John Leo

Rachel Corrie, a young American woman accidentally flattened by an Israeli bulldozer during a protest in Gaza three years ago,  is a hero to Palestinians and the anti-American left. When she died, a photo of her burning an American flag sealed her high status on the left. Her honors included many vigils, memorials, buildings named for her, at least two plays, an annual pancake breakfest and  the Rachel Corrie Award for courage in the teaching of writing. Why helping people learn to write should require courage is not explained.

I have been planning for some time to write about America’s peculiar awards, prizes and  memorials, and  the flourishing of Rachel Corrie awards is  a good excuse to list some of them.

Stanford University gives the Allan Cox medal each year for faculty excellence in guiding student research. Cox was a professor of geophysics and dean of the school of earth sciences at Stanford. He committed suicide in 1987 while under investigation for sexually molesting the son of a former student. The molesting allegedly went on for five years, starting when the boy was 14.

One of the most elegant prep schools, Phillips Exeter Academy, gives an annual Edmund E. Perry Award for "diversity and cultural awareness." Perry was an outstanding black student at Phillips Exeter who was shot to death in Harlem while trying to mug a plainclothes cop.

Convicted cop-killer Mumia Abu-Jama has been honored as a commencement speaker (via audiotape) at Antioch College, Evergreen State University, Occidental Univresity and  the University of California-Santa Cruz. Warren Kimbo confessed to shooting  a fellow black panther in the back of the head. After his release from prison, he was accepted at Harvard, then  served as a dean at Eastern Connecticut State University . Susan Rosenberg, an advocate of "collective violence" against the U.S. government, was caught with nearly 700  pounds of explosives in 1984, and went to prison  to begin serving  a 58-year term. She was pardoned by Bill Clinton, then  hired as a writing instructor by Hamilton College in upstate New York, the  institution that gave us Ward Churchill.  Her course was in "Resistance Memoirs: Writing, Identity and Change."

Bard College  notoriously maintains a chair in social studies named for Alger Hiss, the Communist spy, traitor and perjurer. This is perhaps the stupidest honor given anywhere in America. The University of Washington’s  Harry Bridges Center for Labor Studies is named for the late and powerful labor leader,.who was a Communist, a perjurer and an apologist for Stalin.

Last year the Borough of Manhattan Community College in New York announced a new scholarship named for Ho Chi Minh and another honoring Joanne Chesimard, the former Black Panther and convicted murderer of a New Jersey police officer. Both scholarships were quickly  renamed after protests.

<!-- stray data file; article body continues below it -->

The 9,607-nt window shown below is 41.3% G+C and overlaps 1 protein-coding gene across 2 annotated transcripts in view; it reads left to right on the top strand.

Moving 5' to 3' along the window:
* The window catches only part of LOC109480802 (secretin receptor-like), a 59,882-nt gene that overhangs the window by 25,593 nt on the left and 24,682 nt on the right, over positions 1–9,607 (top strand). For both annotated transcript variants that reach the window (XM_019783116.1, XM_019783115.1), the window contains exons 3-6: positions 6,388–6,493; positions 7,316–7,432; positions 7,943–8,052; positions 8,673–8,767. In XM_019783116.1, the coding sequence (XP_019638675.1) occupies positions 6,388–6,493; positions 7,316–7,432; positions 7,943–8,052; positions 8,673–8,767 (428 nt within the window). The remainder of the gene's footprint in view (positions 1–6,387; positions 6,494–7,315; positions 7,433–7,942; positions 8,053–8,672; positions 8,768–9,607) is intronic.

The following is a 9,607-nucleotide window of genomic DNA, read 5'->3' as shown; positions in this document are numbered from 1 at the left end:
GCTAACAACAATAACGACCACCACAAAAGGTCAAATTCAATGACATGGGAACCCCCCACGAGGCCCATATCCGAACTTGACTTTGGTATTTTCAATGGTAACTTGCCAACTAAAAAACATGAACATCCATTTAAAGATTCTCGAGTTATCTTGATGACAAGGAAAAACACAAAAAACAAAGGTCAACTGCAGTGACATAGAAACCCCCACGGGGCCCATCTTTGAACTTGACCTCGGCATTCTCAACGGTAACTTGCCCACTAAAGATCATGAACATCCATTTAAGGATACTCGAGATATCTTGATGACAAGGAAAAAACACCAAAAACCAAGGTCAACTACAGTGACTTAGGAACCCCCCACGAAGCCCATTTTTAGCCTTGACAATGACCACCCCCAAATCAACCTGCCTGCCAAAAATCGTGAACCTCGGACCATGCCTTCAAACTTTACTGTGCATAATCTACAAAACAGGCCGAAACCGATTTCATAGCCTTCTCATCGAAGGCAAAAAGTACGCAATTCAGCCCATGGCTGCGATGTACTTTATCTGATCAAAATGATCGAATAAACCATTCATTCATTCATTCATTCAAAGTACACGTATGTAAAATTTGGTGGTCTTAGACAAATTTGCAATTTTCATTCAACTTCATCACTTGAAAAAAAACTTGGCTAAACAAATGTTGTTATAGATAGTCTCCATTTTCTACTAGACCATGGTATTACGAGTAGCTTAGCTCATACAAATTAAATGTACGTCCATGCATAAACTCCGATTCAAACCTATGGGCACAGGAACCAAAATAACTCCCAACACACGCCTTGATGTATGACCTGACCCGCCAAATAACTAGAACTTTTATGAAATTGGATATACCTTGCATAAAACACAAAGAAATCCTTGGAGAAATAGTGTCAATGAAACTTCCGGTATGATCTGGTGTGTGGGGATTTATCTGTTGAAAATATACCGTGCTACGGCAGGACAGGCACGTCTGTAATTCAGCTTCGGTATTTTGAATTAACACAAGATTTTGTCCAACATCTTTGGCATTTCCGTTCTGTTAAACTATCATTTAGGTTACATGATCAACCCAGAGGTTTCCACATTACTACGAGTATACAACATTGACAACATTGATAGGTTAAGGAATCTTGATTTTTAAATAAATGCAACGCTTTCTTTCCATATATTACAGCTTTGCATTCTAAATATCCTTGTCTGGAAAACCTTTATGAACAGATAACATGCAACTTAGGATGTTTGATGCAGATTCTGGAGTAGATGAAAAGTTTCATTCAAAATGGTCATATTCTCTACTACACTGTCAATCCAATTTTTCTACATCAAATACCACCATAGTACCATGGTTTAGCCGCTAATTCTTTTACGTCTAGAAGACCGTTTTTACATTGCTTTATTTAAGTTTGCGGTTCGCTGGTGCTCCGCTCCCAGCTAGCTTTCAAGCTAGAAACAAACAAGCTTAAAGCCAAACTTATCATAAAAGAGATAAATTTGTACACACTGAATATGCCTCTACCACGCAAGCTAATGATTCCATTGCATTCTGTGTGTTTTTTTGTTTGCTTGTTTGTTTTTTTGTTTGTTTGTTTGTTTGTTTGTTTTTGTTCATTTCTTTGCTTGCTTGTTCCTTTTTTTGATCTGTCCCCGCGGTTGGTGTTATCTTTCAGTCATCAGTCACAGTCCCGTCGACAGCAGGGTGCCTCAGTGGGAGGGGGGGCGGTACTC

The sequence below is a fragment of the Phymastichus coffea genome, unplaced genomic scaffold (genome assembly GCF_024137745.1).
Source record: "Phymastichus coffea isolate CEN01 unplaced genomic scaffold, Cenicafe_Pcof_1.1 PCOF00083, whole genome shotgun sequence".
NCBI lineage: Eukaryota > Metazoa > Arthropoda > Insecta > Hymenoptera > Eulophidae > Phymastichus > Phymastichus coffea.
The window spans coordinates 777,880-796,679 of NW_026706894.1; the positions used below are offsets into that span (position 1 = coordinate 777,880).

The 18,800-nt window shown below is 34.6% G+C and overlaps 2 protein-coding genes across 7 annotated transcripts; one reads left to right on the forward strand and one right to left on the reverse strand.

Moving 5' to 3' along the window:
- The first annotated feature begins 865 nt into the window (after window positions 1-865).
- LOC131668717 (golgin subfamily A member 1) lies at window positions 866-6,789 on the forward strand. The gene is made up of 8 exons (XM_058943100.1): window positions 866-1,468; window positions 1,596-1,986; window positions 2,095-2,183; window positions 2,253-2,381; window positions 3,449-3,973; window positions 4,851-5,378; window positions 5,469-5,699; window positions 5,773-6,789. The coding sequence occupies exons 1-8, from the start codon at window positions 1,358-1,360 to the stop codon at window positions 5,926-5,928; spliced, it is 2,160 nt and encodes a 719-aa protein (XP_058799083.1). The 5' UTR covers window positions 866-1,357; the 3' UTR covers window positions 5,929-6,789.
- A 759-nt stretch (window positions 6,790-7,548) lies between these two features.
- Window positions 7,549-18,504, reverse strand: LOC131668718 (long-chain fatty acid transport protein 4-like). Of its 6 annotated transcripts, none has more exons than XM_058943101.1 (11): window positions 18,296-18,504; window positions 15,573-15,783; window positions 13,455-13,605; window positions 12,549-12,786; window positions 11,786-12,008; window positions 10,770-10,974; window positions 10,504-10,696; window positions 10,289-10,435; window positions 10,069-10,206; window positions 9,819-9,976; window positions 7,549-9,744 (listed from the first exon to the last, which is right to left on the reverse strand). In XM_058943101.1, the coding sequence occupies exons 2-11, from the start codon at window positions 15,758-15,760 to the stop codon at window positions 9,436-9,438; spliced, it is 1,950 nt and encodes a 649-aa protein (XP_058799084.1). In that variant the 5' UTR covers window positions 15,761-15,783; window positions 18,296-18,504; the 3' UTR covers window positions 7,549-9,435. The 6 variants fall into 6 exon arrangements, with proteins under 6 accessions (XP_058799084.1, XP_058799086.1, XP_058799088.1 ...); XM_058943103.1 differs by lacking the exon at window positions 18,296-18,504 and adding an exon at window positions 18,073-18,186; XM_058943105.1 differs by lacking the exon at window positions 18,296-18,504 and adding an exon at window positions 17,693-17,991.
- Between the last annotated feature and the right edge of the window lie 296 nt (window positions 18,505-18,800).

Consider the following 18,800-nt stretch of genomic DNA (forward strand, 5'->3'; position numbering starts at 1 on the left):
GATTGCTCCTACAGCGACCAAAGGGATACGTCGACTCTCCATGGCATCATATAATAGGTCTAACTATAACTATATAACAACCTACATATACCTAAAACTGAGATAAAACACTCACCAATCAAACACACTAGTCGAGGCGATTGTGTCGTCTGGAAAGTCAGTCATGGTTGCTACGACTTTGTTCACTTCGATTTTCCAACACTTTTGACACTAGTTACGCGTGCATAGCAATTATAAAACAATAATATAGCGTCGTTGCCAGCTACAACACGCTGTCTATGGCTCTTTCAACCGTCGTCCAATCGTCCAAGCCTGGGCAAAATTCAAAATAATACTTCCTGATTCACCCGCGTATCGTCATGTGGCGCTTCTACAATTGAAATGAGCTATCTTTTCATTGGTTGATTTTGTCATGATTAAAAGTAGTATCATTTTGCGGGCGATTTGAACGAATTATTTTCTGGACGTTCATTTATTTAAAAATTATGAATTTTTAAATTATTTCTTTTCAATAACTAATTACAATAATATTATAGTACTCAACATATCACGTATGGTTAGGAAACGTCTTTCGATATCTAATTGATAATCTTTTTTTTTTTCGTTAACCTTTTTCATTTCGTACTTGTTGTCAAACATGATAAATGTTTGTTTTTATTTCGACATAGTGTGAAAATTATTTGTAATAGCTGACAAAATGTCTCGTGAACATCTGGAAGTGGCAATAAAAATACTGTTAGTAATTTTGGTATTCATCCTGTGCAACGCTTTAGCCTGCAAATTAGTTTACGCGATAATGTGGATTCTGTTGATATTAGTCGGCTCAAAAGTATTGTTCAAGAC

Stanford law school paid Lynne Stewart, the lawyer who had been indicted for aiding Islamic terrorists, to speak and mentor students at a conference. After loud complaints, the school withdrew the word "mentor" from her conference title, but let her conduct mentoring and deliver her lecture anyway. Since then, she has been  convicted on all five counts of conspiring to  to aid terrorists and lying to the government.

Jeffrey Eden, a 17-year-old Rhode Island student, created a  high-school art project comparing  President Bush and Adolf  Hitler, complete with three swastikas, little toy figurines and several slogans. One slogan was "Hitler’s own justification was his own hatred."

The Bush=Hitler artwork was just what some people wanted to see. It got an A from his teacher and a silver key at the Rhode Island scholastic art awards.

Villanova University installed a memorial plaque honoring a professor who killed her Down syndrome baby and herself in 2003. After protests, including some from parents of Down children, the plaque was removed. A spokesman said, "At no time did  the university nor anyone associated with the university intend to devalue the sanctity of life."

And we have the awards that many Austrians and other Europeans wanted to bestow on Tookie Williams, the unusually vicious multiple murderer who was executed in California late last year. He was nominated for a Nobel Peace prize, and when Governor Arnold Schwarzenegger denied Williams clemency, a drive began to remove Arnold's name from an Austrian sports stadium and dedicate the building to Tookie instead. Awards are the new frontier of moral confusion.


John Leo

John Leo is editor of MindingTheCampus.com and a former contributing editor at U.S. News and World Report.

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